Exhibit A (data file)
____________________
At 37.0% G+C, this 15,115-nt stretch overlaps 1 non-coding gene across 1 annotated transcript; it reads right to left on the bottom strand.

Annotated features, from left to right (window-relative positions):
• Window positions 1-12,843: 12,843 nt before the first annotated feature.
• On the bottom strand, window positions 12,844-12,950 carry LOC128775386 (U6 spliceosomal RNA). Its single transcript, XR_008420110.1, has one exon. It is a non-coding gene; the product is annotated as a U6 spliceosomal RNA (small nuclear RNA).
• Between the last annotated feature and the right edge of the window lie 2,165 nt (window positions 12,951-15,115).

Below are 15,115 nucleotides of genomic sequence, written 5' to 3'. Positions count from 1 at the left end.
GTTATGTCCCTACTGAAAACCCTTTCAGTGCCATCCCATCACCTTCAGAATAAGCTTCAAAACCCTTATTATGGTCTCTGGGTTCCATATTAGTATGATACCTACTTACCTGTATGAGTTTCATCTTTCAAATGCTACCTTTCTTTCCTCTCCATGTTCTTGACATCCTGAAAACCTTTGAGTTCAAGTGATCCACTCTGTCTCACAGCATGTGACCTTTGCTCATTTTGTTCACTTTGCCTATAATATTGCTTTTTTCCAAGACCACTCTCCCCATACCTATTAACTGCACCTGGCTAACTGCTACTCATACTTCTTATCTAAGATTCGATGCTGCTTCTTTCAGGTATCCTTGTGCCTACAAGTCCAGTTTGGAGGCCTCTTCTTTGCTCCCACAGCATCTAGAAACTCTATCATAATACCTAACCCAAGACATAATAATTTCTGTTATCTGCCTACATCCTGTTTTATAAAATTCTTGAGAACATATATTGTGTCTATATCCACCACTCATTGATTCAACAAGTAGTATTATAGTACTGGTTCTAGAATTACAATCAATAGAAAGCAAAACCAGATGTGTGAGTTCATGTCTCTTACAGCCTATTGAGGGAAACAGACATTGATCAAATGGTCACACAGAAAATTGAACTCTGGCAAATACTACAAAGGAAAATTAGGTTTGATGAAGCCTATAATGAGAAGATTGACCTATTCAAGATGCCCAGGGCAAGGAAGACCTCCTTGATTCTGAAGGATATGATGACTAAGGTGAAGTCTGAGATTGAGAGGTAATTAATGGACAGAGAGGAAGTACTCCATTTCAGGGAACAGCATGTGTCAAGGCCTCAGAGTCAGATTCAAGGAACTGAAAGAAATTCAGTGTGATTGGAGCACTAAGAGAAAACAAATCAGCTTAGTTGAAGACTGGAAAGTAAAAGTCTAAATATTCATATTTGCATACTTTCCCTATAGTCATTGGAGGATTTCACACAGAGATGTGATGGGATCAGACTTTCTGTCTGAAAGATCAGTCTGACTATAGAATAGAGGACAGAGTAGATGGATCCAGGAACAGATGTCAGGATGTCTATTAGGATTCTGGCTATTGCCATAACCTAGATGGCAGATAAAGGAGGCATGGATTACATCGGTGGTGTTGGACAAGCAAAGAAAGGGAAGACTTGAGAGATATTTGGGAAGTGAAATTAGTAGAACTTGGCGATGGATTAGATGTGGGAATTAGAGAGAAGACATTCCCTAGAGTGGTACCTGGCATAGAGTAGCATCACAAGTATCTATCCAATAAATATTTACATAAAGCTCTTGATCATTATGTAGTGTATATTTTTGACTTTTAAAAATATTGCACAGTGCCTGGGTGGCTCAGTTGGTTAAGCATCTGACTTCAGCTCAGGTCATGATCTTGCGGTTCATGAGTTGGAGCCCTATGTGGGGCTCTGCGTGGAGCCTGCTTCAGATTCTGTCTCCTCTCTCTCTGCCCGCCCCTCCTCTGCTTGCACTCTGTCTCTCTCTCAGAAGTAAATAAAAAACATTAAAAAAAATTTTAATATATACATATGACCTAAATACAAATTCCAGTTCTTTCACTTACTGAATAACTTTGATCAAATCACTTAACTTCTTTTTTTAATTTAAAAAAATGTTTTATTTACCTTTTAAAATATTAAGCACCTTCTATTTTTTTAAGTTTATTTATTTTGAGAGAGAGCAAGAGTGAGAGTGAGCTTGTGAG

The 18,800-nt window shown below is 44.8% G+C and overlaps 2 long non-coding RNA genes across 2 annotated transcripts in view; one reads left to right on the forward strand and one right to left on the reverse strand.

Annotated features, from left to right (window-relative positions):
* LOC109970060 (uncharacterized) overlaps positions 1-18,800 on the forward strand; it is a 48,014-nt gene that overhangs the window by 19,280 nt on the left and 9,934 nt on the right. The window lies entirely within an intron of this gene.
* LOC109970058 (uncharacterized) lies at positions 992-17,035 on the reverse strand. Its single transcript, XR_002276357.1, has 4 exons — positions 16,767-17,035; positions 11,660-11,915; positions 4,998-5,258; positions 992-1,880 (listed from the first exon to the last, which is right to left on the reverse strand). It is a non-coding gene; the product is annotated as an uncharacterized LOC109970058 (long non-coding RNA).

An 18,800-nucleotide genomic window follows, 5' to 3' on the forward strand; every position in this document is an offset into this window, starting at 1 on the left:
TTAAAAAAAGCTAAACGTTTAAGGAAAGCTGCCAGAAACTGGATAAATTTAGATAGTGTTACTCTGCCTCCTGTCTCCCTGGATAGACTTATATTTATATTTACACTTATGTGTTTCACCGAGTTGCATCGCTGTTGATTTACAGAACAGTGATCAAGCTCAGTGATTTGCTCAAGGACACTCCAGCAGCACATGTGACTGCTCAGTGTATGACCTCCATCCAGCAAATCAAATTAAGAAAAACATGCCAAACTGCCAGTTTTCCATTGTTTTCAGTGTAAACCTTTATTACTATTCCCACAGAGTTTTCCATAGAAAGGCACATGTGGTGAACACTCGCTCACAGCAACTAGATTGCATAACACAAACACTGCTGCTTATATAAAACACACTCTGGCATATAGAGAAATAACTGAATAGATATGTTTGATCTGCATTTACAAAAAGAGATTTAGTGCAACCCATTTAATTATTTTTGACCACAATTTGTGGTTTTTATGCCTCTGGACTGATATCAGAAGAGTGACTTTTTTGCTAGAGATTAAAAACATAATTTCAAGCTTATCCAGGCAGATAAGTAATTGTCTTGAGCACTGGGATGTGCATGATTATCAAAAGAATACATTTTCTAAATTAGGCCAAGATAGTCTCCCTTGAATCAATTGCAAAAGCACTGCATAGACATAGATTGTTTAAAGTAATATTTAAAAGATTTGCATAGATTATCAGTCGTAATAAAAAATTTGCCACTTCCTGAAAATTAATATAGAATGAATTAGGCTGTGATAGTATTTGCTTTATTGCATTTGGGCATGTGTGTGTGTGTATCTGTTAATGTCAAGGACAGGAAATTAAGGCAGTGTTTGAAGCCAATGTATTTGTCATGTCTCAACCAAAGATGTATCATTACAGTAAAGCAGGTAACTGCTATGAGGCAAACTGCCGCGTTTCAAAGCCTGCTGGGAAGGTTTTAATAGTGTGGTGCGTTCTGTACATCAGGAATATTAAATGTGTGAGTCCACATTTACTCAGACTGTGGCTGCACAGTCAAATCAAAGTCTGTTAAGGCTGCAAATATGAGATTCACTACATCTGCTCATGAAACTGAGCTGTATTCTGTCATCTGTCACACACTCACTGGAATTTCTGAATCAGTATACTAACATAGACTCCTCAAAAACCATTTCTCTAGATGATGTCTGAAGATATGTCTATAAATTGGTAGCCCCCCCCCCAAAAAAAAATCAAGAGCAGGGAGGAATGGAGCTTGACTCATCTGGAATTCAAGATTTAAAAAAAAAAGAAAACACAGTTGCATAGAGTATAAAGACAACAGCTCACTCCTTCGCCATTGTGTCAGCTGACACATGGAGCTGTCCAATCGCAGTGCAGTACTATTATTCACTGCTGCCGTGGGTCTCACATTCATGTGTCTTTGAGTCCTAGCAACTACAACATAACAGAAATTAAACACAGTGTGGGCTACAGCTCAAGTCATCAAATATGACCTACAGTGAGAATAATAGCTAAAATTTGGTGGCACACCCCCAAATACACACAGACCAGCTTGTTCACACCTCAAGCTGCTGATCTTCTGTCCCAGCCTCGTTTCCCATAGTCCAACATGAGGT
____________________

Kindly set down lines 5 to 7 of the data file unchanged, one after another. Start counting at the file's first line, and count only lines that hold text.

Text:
• Between the last annotated feature and the right edge of the window lie 2,165 nt (window positions 12,951-15,115).

Below are 15,115 nucleotides of genomic sequence, written 5' to 3'. Positions count from 1 at the left end.
GTTATGTCCCTACTGAAAACCCTTTCAGTGCCATCCCATCACCTTCAGAATAAGCTTCAAAACCCTTATTATGGTCTCTGGGTTCCATATTAGTATGATACCTACTTACCTGTATGAGTTTCATCTTTCAAATGCTACCTTTCTTTCCTCTCCATGTTCTTGACATCCTGAAAACCTTTGAGTTCAAGTGATCCACTCTGTCTCACAGCATGTGACCTTTGCTCATTTTGTTCACTTTGCCTATAATATTGCTTTTTTCCAAGACCACTCTCCCCATACCTATTAACTGCACCTGGCTAACTGCTACTCATACTTCTTATCTAAGATTCGATGCTGCTTCTTTCAGGTATCCTTGTGCCTACAAGTCCAGTTTGGAGGCCTCTTCTTTGCTCCCACAGCATCTAGAAACTCTATCATAATACCTAACCCAAGACATAATAATTTCTGTTATCTGCCTACATCCTGTTTTATAAAATTCTTGAGAACATATATTGTGTCTATATCCACCACTCATTGATTCAACAAGTAGTATTATAGTACTGGTTCTAGAATTACAATCAATAGAAAGCAAAACCAGATGTGTGAGTTCATGTCTCTTACAGCCTATTGAGGGAAACAGACATTGATCAAATGGTCACACAGAAAATTGAACTCTGGCAAATACTACAAAGGAAAATTAGGTTTGATGAAGCCTATAATGAGAAGATTGACCTATTCAAGATGCCCAGGGCAAGGAAGACCTCCTTGATTCTGAAGGATATGATGACTAAGGTGAAGTCTGAGATTGAGAGGTAATTAATGGACAGAGAGGAAGTACTCCATTTCAGGGAACAGCATGTGTCAAGGCCTCAGAGTCAGATTCAAGGAACTGAAAGAAATTCAGTGTGATTGGAGCACTAAGAGAAAACAAATCAGCTTAGTTGAAGACTGGAAAGTAAAAGTCTAAATATTCATATTTGCATACTTTCCCTATAGTCATTGGAGGATTTCACACAGAGATGTGATGGGATCAGACTTTCTGTCTGAAAGATCAGTCTGACTATAGAATAGAGGACAGAGTAGATGGATCCAGGAACAGATGTCAGGATGTCTATTAGGATTCTGGCTATTGCCATAACCTAGATGGCAGATAAAGGAGGCATGGATTACATCGGTGGTGTTGGACAAGCAAAGAAAGGGAAGACTTGAGAGATATTTGGGAAGTGAAATTAGTAGAACTTGGCGATGGATTAGATGTGGGAATTAGAGAGAAGACATTCCCTAGAGTGGTACCTGGCATAGAGTAGCATCACAAGTATCTATCCAATAAATATTTACATAAAGCTCTTGATCATTATGTAGTGTATATTTTTGACTTTTAAAAATATTGCACAGTGCCTGGGTGGCTCAGTTGGTTAAGCATCTGACTTCAGCTCAGGTCATGATCTTGCGGTTCATGAGTTGGAGCCCTATGTGGGGCTCTGCGTGGAGCCTGCTTCAGATTCTGTCTCCTCTCTCTCTGCCCGCCCCTCCTCTGCTTGCACTCTGTCTCTCTCTCAGAAGTAAATAAAAAACATTAAAAAAAATTTTAATATATACATATGACCTAAATACAAATTCCAGTTCTTTCACTTACTGAATAACTTTGATCAAATCACTTAACTTCTTTTTTTAATTTAAAAAAATGTTTTATTTACCTTTTAAAATATTAAGCACCTTCTATTTTTTTAAGTTTATTTATTTTGAGAGAGAGCAAGAGTGAGAGTGAGCTTGTGAG